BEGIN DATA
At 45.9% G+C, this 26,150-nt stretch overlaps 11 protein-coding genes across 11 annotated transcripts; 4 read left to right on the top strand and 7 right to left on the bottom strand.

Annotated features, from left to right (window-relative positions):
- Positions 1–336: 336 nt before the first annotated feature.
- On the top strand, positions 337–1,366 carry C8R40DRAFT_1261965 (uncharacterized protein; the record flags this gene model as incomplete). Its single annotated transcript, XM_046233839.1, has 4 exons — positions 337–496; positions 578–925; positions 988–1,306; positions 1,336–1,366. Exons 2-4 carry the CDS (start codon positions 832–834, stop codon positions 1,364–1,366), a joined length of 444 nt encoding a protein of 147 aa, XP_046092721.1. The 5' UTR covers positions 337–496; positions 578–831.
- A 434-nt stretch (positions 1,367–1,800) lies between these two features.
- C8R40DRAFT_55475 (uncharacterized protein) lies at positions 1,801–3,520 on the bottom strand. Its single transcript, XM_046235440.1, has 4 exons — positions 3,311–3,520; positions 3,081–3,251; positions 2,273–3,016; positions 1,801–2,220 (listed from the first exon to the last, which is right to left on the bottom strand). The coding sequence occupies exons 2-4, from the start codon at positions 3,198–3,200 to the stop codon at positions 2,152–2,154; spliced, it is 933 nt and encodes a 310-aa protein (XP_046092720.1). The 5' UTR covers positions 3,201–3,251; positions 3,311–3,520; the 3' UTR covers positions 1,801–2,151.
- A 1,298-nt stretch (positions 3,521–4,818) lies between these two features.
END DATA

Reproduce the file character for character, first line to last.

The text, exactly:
At 45.9% G+C, this 26,150-nt stretch overlaps 11 protein-coding genes across 11 annotated transcripts; 4 read left to right on the top strand and 7 right to left on the bottom strand.

Annotated features, from left to right (window-relative positions):
- Positions 1–336: 336 nt before the first annotated feature.
- On the top strand, positions 337–1,366 carry C8R40DRAFT_1261965 (uncharacterized protein; the record flags this gene model as incomplete). Its single annotated transcript, XM_046233839.1, has 4 exons — positions 337–496; positions 578–925; positions 988–1,306; positions 1,336–1,366. Exons 2-4 carry the CDS (start codon positions 832–834, stop codon positions 1,364–1,366), a joined length of 444 nt encoding a protein of 147 aa, XP_046092721.1. The 5' UTR covers positions 337–496; positions 578–831.
- A 434-nt stretch (positions 1,367–1,800) lies between these two features.
- C8R40DRAFT_55475 (uncharacterized protein) lies at positions 1,801–3,520 on the bottom strand. Its single transcript, XM_046235440.1, has 4 exons — positions 3,311–3,520; positions 3,081–3,251; positions 2,273–3,016; positions 1,801–2,220 (listed from the first exon to the last, which is right to left on the bottom strand). The coding sequence occupies exons 2-4, from the start codon at positions 3,198–3,200 to the stop codon at positions 2,152–2,154; spliced, it is 933 nt and encodes a 310-aa protein (XP_046092720.1). The 5' UTR covers positions 3,201–3,251; positions 3,311–3,520; the 3' UTR covers positions 1,801–2,151.
- A 1,298-nt stretch (positions 3,521–4,818) lies between these two features.